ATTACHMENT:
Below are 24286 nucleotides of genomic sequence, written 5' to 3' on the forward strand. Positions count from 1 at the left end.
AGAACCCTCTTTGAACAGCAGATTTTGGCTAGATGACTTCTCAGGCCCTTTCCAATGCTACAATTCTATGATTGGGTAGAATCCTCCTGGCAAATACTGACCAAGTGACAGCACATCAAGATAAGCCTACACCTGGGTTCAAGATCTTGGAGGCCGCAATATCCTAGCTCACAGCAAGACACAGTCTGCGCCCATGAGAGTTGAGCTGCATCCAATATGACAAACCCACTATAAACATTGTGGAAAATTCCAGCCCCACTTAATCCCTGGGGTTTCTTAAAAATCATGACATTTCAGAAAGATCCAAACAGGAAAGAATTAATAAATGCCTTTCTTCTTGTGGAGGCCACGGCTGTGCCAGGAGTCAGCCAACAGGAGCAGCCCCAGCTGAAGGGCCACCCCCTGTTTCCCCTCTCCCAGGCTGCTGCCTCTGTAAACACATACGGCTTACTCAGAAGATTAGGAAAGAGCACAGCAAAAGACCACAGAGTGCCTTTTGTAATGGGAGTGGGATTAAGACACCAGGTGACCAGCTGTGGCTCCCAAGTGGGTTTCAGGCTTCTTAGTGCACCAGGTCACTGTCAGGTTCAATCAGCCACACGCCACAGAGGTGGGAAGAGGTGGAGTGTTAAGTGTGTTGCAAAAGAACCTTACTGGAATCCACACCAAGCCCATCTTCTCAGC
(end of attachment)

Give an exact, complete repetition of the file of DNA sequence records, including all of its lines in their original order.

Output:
Below are 24286 nucleotides of genomic sequence, written 5' to 3' on the forward strand. Positions count from 1 at the left end.
AGAACCCTCTTTGAACAGCAGATTTTGGCTAGATGACTTCTCAGGCCCTTTCCAATGCTACAATTCTATGATTGGGTAGAATCCTCCTGGCAAATACTGACCAAGTGACAGCACATCAAGATAAGCCTACACCTGGGTTCAAGATCTTGGAGGCCGCAATATCCTAGCTCACAGCAAGACACAGTCTGCGCCCATGAGAGTTGAGCTGCATCCAATATGACAAACCCACTATAAACATTGTGGAAAATTCCAGCCCCACTTAATCCCTGGGGTTTCTTAAAAATCATGACATTTCAGAAAGATCCAAACAGGAAAGAATTAATAAATGCCTTTCTTCTTGTGGAGGCCACGGCTGTGCCAGGAGTCAGCCAACAGGAGCAGCCCCAGCTGAAGGGCCACCCCCTGTTTCCCCTCTCCCAGGCTGCTGCCTCTGTAAACACATACGGCTTACTCAGAAGATTAGGAAAGAGCACAGCAAAAGACCACAGAGTGCCTTTTGTAATGGGAGTGGGATTAAGACACCAGGTGACCAGCTGTGGCTCCCAAGTGGGTTTCAGGCTTCTTAGTGCACCAGGTCACTGTCAGGTTCAATCAGCCACACGCCACAGAGGTGGGAAGAGGTGGAGTGTTAAGTGTGTTGCAAAAGAACCTTACTGGAATCCACACCAAGCCCATCTTCTCAGC